4,000 year-old Egyptian skulls show attempts at brain surgery to treat cancer

'Cancer was still a medical knowledge frontier.'
Laura Baisas Avatar
a human skull on a dark background with E270 printed on it
Skull E270, dating from between 663 and 343 BCE, belonged to a female individual who was older than 50 years. Tondini, Isidro, Camarós, 2024

Thousands of years ago, ancient Egyptians were performing some medical treatments similar to some that doctors still perform today. Text and archeological evidence reveal that they could build prostheses and fill dental cavities. Ancient Egyptians may have also tried to treat brain cancer, albeit without the benefits of strong anesthetics and other major medical advances. In a study published May 29 in the journal Frontiers in Medicine, an international team of scientists describe how they uncovered evidence of attempts at surgical procedures in two 4,000 year-old human skulls.

“We see that although ancient Egyptians were able to deal with complex cranial fractures, cancer was still a medical knowledge frontier,” Tatiana Tondini, a study co-author and researcher at the University of Tübingen in Germany, said in a statement.  “We wanted to learn about the role of cancer in the past, how prevalent this disease was in antiquity, and how ancient societies interacted with this pathology.”

[Related: This teen mummy was buried with dozens of gold amulets.]

In the study, the team examined two skulls that are held in the University of Cambridge’s Duckworth Collection. Skull and mandible 236 dates back from between 2687 and 2345 BCE, and belonged to a male individual between 30 to 35 years-old. Skull E270 dates from between 663 and 343 BCE and belonged to a female individual who was over 50 years of age. 

A large lesion consistent with excessive tissue destruction–a condition called neoplasm–was present on Skull 236. There were also about 30 small and rounded metastasized lesions scattered across the entire skull.

a dark skull lesion with carious cut marks
Several of the metastatic lesions on skull236 display cut marks. CREDIT: Tondini, Isidro, Camarós, 2024.

Surprisingly, they also found various cut marks around these lesions. They believe that the cut marks were likely made by a sharp object, potentially a metal instrument. 

“It seems ancient Egyptians performed some kind of surgical intervention related to the presence of cancerous cells, proving that ancient Egyptian medicine was also conducting experimental treatments or medical explorations in relation to cancer,” Albert Isidro, a study co-author surgical oncologist at the University Hospital Sagrat Cor in Spain, said in a statement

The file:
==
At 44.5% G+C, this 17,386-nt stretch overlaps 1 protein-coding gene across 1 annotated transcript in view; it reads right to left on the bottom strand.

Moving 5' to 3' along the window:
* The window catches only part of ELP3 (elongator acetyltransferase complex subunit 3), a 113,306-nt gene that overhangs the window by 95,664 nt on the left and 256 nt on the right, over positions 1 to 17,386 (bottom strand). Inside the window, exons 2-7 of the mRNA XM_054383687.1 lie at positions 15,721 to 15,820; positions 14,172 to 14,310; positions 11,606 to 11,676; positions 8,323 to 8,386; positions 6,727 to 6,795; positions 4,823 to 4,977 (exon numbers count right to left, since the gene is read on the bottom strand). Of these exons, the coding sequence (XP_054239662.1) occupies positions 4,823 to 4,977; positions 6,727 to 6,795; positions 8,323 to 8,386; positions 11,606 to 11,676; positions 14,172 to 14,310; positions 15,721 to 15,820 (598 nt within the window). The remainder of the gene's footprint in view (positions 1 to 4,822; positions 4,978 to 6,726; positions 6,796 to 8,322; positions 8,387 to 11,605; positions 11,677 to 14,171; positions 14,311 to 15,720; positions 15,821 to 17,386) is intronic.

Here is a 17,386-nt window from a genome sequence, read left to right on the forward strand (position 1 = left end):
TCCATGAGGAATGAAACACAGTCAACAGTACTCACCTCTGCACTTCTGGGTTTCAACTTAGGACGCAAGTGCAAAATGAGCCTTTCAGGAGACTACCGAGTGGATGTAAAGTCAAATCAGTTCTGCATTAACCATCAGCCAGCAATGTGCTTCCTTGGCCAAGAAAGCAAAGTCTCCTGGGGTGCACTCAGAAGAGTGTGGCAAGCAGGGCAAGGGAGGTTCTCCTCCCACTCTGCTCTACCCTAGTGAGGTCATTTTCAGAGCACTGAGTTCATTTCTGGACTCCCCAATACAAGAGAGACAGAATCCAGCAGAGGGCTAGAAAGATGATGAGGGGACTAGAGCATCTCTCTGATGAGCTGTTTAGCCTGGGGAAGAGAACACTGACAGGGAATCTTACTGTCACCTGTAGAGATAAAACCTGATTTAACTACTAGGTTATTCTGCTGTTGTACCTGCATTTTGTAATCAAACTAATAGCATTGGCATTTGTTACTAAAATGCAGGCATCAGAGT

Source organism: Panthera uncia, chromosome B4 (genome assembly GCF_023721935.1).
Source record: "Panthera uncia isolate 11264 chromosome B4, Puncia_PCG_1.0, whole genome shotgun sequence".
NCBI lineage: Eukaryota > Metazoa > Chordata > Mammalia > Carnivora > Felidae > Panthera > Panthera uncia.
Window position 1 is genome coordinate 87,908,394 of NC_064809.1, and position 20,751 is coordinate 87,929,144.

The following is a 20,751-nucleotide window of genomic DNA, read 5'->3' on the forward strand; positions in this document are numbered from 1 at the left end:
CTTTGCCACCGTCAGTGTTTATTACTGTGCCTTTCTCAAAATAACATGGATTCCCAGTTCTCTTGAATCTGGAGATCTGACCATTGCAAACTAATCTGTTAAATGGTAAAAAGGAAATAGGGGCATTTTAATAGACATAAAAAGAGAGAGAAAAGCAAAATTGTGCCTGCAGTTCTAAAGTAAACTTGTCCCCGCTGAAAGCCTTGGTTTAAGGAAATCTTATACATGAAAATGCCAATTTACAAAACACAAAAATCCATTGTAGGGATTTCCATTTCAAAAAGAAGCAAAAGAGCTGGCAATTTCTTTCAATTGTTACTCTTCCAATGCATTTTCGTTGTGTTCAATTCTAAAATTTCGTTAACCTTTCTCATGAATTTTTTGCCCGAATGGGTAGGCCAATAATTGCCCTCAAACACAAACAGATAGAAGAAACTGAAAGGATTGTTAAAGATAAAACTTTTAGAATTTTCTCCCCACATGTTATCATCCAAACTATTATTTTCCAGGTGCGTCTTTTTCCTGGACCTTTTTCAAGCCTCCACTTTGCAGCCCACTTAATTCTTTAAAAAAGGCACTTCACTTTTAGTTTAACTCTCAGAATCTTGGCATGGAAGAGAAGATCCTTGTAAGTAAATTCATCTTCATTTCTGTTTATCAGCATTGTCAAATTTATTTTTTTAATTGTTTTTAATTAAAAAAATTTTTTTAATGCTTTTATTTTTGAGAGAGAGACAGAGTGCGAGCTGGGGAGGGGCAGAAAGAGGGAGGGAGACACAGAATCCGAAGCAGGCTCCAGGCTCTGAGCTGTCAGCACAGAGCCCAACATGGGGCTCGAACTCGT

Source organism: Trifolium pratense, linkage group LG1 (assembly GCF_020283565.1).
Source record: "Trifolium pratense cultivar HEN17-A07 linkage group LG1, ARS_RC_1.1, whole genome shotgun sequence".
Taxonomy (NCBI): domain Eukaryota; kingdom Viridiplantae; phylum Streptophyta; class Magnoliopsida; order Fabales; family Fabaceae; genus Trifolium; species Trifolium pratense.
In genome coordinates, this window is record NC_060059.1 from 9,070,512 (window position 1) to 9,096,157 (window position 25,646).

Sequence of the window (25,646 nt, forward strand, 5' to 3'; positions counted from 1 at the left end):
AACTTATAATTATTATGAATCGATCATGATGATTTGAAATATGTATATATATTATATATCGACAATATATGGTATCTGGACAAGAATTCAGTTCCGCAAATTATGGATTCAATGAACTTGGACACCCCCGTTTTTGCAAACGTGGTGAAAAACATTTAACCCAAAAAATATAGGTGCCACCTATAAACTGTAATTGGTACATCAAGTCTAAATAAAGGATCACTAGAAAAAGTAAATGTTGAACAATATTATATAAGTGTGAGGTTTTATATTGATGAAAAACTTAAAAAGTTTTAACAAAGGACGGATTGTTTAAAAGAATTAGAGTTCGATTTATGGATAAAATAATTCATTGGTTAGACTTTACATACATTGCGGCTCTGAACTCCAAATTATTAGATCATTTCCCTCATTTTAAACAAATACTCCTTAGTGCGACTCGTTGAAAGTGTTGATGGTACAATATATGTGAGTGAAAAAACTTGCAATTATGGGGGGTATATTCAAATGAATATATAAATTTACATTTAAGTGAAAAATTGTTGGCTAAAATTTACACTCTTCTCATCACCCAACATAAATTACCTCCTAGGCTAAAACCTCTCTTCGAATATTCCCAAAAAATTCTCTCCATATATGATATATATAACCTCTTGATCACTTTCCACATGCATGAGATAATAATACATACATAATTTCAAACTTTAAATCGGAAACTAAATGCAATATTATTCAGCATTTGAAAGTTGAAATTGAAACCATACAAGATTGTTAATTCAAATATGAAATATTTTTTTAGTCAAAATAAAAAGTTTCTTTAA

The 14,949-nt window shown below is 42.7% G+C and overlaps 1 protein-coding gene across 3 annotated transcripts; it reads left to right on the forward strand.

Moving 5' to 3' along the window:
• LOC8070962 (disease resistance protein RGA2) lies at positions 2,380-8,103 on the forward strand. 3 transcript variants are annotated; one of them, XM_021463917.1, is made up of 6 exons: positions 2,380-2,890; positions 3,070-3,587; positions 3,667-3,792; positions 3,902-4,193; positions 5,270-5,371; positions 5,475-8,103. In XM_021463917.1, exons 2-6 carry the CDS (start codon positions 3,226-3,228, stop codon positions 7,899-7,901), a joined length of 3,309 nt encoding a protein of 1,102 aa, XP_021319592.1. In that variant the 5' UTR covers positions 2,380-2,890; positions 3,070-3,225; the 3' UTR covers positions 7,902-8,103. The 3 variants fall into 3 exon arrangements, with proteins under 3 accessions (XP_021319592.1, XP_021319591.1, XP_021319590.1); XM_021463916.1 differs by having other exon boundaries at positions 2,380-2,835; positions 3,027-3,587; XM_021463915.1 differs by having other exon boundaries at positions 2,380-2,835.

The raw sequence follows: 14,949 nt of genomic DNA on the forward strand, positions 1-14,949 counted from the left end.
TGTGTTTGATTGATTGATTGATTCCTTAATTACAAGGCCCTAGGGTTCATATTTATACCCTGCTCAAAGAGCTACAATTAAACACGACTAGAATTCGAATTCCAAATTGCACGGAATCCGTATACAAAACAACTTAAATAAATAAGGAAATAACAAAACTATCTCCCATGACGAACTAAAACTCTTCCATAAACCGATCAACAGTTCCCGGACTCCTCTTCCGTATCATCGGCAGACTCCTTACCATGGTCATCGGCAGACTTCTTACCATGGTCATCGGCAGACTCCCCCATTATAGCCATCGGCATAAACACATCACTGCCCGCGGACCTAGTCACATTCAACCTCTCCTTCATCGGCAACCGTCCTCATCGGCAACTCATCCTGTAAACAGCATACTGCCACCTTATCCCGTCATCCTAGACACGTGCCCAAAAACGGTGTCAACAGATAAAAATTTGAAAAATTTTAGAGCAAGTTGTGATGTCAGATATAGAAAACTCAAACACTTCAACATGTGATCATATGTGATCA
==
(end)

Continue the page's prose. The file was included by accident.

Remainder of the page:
cut marks on a skull
Cut marks found on skull 236, probably made with a sharp object. CREDIT Tondini, Isidro, Camarós, 2024.

Skull E270 had a large lesion likely was a cancerous tumor that led to bone destruction. According to the team, this could be a sign that cancer was a common pathology in ancient times. Skull E270 also had two healed lesions from traumatic injuries. One of the injuries appears to have been a close-range violent event with the assailant using a sharp weapon. These healed lesions may mean that the individual could have received some kind of treatment and survived as a result. 

However, seeing a wound like this on a female specimen is uncommon, since most violence-related injuries in archeology are found on male skeletons.

“Was this female individual involved in any kind of warfare activities?” asked Tondini. “If so, we must rethink the role of women in the past and how they took active part in conflicts during antiquity.”

[Related: A 31,000-year-old grave in Indonesia holds the earliest known amputation patient.]

Studying skeletal remains like these come with several major challenges that make it hard to definitively state what happened. Remains are often found incomplete and typically do not come with any known clinical history. More studies on other specimens could help untangle more of the ways that ancient societies dealt with cancer.

“This finding is unique evidence of how ancient Egyptian medicine would have tried to deal with or explore cancer more than 4,000 years ago,” Edgard Camarós, a study co-author and paleopathologist at the University of Santiago de Compostela in Spain, said in a statement. “This is an extraordinary new perspective in our understanding of the history of medicine.”